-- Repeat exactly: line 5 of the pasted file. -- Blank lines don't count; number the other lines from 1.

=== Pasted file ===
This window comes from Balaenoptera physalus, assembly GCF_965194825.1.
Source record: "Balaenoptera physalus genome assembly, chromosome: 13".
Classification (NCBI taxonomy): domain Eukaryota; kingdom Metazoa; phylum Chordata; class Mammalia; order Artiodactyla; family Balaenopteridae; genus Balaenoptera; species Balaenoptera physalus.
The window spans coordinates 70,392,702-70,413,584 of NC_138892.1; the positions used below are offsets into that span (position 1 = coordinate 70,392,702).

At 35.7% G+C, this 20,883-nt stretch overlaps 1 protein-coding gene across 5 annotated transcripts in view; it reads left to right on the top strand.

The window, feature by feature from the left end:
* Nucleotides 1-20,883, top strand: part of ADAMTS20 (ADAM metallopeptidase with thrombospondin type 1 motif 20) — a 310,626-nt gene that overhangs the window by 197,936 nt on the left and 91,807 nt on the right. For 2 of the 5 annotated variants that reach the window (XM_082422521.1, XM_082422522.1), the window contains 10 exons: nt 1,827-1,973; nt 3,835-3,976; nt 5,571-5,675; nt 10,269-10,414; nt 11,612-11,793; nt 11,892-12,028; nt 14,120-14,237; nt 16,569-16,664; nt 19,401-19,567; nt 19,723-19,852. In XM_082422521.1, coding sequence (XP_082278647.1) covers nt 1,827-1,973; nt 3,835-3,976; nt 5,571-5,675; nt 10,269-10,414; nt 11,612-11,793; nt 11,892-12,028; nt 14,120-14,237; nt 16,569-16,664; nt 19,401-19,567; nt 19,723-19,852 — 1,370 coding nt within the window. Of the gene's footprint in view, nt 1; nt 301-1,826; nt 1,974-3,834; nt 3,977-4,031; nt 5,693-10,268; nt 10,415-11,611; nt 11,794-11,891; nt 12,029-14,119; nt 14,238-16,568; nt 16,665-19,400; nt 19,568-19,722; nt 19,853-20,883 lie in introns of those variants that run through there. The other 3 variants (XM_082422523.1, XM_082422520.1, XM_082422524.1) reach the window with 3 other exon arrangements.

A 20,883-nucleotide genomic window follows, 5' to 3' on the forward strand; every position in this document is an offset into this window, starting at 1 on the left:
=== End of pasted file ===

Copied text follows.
At 35.7% G+C, this 20,883-nt stretch overlaps 1 protein-coding gene across 5 annotated transcripts in view; it reads left to right on the top strand.